Overfishing is pushing marine life to the brink of collapse.
In fact, in 40 years we could face an ocean without fish, Newsweek said last month.
For perspective, in 1950, the total catch of fish in the ocean was at 18.5 million metric tons. Just half a century later that number spiked to 73.5 million metric tons, an increase of nearly 400 per cent. Since then, as many as 90 per cent of the ocean’s large fish have been fished out, according to the World Wildlife Foundation.
A mind-boggling 90 species of fish have been dangerously depleted off the shores of the U.S. alone.
The rapid depletion of our global fish supply and permanent damage to the ecosystem is documented in Rupert Murray’s 2009 film, “The End of the Line.”
In honour of World Oceans Day tomorrow, we’ve pulled out the highlights.
There were once plenty of fish in the sea, but a rash of overfishing has put many populations at serious risk.
In 1992, the codfish population in Newfoundland, Canada was so depleted due to overfishing that the government banned fishing for two years.
40,000 fisherman were immediately out of work, an unfortunate result of decades of overfishing in the region.
In 2001, scientists began to investigate how much overfishing has affected ecosystems around the world.
They found that in China, the Communist government were fudging the fishing numbers to make it look like their catches were increasing. Because of the rapidly declining fish population, China's catches were actually decreasing each year.
Numerous fish populations around the world have been overfished to the verge of extinction, including the snowy grouper.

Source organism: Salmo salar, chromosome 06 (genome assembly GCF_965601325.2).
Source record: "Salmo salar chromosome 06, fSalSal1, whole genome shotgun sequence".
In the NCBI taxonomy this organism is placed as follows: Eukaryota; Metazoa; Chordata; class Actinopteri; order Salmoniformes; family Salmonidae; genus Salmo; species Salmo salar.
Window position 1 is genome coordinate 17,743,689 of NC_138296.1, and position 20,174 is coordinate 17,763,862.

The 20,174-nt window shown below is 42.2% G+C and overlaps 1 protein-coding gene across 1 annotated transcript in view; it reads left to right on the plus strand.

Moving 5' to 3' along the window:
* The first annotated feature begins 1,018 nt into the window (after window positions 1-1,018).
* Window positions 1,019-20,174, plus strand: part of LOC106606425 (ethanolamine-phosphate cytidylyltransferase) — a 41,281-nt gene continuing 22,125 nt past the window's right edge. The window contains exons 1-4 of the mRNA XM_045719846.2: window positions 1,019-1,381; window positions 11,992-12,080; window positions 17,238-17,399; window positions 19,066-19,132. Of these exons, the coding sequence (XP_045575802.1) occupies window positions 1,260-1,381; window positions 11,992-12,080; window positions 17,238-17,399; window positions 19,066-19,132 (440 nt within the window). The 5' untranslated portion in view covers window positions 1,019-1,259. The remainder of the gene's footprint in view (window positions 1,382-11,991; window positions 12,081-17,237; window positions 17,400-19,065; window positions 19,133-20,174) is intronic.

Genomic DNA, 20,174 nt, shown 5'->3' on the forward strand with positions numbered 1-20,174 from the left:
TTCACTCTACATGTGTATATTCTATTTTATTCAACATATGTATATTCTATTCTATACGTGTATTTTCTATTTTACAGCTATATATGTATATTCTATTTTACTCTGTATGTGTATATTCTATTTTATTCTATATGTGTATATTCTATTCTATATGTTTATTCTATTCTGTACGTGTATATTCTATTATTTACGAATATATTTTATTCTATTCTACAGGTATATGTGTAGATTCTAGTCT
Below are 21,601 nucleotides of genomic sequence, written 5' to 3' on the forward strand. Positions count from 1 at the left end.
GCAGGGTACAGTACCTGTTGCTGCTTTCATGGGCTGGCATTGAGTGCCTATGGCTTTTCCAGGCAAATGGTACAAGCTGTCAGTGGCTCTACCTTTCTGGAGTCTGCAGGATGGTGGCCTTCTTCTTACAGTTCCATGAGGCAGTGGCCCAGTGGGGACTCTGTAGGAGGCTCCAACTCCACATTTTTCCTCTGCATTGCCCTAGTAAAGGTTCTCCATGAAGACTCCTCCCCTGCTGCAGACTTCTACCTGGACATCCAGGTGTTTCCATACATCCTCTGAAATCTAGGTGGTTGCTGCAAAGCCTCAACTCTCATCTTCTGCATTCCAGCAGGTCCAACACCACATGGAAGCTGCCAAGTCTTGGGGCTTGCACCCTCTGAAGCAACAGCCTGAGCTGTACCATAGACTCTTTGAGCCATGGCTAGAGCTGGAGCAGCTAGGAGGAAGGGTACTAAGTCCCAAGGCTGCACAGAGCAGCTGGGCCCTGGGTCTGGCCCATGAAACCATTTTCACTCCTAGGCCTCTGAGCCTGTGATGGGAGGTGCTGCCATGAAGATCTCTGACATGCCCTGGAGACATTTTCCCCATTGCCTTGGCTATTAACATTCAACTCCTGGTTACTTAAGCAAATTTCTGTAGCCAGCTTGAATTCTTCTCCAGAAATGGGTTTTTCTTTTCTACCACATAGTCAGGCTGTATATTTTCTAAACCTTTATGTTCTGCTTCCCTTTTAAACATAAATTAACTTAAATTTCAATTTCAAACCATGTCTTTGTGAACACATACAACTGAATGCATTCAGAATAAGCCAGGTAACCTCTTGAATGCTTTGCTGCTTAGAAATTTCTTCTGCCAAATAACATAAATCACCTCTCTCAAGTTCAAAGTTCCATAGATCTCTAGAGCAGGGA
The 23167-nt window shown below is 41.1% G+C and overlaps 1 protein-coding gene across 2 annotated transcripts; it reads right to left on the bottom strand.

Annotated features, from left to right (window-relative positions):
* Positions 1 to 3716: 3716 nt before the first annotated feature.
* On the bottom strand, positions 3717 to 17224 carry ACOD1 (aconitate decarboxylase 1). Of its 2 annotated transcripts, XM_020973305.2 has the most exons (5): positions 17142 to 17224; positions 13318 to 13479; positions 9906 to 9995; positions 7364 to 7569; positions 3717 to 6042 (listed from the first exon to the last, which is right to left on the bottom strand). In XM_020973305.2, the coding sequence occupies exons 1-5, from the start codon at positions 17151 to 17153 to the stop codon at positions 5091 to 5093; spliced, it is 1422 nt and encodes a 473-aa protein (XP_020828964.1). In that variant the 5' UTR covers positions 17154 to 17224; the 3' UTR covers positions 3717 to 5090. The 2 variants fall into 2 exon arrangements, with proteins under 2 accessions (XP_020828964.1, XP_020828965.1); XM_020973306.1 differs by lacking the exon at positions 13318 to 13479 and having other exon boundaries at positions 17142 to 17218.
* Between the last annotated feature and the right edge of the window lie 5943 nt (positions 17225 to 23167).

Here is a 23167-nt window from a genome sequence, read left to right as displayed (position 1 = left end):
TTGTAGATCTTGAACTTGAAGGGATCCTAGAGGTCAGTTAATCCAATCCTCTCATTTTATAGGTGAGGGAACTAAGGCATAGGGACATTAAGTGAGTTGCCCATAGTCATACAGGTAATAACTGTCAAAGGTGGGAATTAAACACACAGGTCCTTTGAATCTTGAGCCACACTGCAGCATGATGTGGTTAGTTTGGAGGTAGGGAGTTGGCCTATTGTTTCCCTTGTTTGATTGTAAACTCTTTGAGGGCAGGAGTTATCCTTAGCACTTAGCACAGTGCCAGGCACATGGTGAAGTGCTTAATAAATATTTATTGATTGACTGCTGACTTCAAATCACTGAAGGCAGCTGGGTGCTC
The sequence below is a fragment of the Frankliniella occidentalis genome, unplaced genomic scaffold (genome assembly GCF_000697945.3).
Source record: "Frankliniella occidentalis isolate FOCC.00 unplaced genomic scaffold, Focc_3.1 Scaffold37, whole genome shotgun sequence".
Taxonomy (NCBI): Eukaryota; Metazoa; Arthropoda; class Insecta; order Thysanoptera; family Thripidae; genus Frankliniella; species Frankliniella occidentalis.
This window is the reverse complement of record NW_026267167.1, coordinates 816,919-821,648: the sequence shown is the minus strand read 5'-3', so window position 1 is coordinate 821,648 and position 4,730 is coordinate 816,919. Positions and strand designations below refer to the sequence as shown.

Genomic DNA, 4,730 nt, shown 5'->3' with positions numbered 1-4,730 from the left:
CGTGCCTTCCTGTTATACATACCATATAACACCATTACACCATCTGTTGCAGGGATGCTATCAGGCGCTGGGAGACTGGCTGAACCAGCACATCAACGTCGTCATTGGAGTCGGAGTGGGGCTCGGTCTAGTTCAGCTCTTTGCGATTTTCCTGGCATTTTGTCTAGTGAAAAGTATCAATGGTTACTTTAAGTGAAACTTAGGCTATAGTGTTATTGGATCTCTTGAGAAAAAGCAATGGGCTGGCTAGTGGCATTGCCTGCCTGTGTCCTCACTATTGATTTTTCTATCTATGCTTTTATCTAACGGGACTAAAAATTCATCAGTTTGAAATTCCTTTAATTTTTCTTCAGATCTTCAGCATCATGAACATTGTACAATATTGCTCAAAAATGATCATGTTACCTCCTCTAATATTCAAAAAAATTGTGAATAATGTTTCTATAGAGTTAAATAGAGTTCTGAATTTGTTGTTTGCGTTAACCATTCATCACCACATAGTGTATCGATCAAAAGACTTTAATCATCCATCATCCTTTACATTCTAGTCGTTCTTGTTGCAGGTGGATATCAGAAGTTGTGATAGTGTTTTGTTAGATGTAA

A lot of this overfishing is boosted by the huge boats and modern technology employed to catch these fish. The largest fishing net can hold the equivalent of 13 747 jets. Imagine how many fish that can hold!
Boats have the latest radar and other technologies to make sure that no fish has a fair chance to escape.
One of the species affected the most if the bluefin tuna, which has become an in-demand delicacy around the world as sushi becomes more prevalent.
Governments aren't helping. In 2007, the EU recommended that 29,500 tons of bluefin tuns be caught in the Mediterranean. That's two to three times the amount that scientists recommended to sustain the bluefin population.
Surprisingly, Mitsubishi buys 60 per cent of the bluefin population and isn't really concerned about the species' extinction.
There's speculation that the company is freezing a good percentage of its catch to make sure they have the only supply of bluefin when the ocean population becomes nonexistent.
But things are now beginning to change. Companies are now only buying fish that were caught at sustainable levels, to preserve and grow the aquatic life we still have.
If fishing stays on the road of responsibility and sustainability, we can preserve the ocean population for generations to come.
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